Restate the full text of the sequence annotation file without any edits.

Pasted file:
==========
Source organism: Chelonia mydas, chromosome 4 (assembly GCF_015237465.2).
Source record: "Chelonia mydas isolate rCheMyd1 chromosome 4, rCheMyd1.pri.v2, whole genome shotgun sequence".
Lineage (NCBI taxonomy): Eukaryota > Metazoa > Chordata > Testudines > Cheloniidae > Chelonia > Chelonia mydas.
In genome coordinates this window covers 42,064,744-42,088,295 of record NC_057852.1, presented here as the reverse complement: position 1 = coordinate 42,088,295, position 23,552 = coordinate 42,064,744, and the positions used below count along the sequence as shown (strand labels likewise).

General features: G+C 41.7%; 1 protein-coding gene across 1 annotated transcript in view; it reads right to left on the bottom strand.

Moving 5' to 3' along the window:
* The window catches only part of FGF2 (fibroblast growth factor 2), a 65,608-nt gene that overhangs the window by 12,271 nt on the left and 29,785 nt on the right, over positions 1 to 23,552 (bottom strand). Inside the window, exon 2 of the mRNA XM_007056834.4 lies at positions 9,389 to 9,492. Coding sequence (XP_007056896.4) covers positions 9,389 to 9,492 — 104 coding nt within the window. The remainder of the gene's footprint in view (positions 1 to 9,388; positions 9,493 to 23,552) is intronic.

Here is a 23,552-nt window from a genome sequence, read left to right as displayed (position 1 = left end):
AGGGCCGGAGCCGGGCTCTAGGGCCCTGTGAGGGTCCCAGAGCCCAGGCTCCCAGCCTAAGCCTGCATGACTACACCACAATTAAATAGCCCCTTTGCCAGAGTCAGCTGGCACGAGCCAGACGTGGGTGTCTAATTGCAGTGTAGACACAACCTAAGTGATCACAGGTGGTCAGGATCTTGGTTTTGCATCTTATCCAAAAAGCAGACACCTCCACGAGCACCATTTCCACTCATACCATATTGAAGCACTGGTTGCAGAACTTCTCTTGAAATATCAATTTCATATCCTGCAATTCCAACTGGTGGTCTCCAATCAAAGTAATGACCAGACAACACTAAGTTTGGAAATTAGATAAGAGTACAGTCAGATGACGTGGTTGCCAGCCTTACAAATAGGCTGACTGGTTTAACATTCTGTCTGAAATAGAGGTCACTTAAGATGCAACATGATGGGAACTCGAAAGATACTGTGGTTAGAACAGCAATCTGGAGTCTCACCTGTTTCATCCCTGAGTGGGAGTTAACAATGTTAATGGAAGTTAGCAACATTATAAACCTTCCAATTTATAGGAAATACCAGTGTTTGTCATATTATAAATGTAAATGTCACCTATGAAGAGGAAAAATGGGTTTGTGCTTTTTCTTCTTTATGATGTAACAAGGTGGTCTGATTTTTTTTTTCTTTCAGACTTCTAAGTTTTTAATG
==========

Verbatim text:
Source organism: Chelonia mydas, chromosome 4 (assembly GCF_015237465.2).
Source record: "Chelonia mydas isolate rCheMyd1 chromosome 4, rCheMyd1.pri.v2, whole genome shotgun sequence".
Lineage (NCBI taxonomy): Eukaryota > Metazoa > Chordata > Testudines > Cheloniidae > Chelonia > Chelonia mydas.
In genome coordinates this window covers 42,064,744-42,088,295 of record NC_057852.1, presented here as the reverse complement: position 1 = coordinate 42,088,295, position 23,552 = coordinate 42,064,744, and the positions used below count along the sequence as shown (strand labels likewise).

General features: G+C 41.7%; 1 protein-coding gene across 1 annotated transcript in view; it reads right to left on the bottom strand.

Moving 5' to 3' along the window:
* The window catches only part of FGF2 (fibroblast growth factor 2), a 65,608-nt gene that overhangs the window by 12,271 nt on the left and 29,785 nt on the right, over positions 1 to 23,552 (bottom strand). Inside the window, exon 2 of the mRNA XM_007056834.4 lies at positions 9,389 to 9,492. Coding sequence (XP_007056896.4) covers positions 9,389 to 9,492 — 104 coding nt within the window. The remainder of the gene's footprint in view (positions 1 to 9,388; positions 9,493 to 23,552) is intronic.

Here is a 23,552-nt window from a genome sequence, read left to right as displayed (position 1 = left end):
AGGGCCGGAGCCGGGCTCTAGGGCCCTGTGAGGGTCCCAGAGCCCAGGCTCCCAGCCTAAGCCTGCATGACTACACCACAATTAAATAGCCCCTTTGCCAGAGTCAGCTGGCACGAGCCAGACGTGGGTGTCTAATTGCAGTGTAGACACAACCTAAGTGATCACAGGTGGTCAGGATCTTGGTTTTGCATCTTATCCAAAAAGCAGACACCTCCACGAGCACCATTTCCACTCATACCATATTGAAGCACTGGTTGCAGAACTTCTCTTGAAATATCAATTTCATATCCTGCAATTCCAACTGGTGGTCTCCAATCAAAGTAATGACCAGACAACACTAAGTTTGGAAATTAGATAAGAGTACAGTCAGATGACGTGGTTGCCAGCCTTACAAATAGGCTGACTGGTTTAACATTCTGTCTGAAATAGAGGTCACTTAAGATGCAACATGATGGGAACTCGAAAGATACTGTGGTTAGAACAGCAATCTGGAGTCTCACCTGTTTCATCCCTGAGTGGGAGTTAACAATGTTAATGGAAGTTAGCAACATTATAAACCTTCCAATTTATAGGAAATACCAGTGTTTGTCATATTATAAATGTAAATGTCACCTATGAAGAGGAAAAATGGGTTTGTGCTTTTTCTTCTTTATGATGTAACAAGGTGGTCTGATTTTTTTTTTCTTTCAGACTTCTAAGTTTTTAATG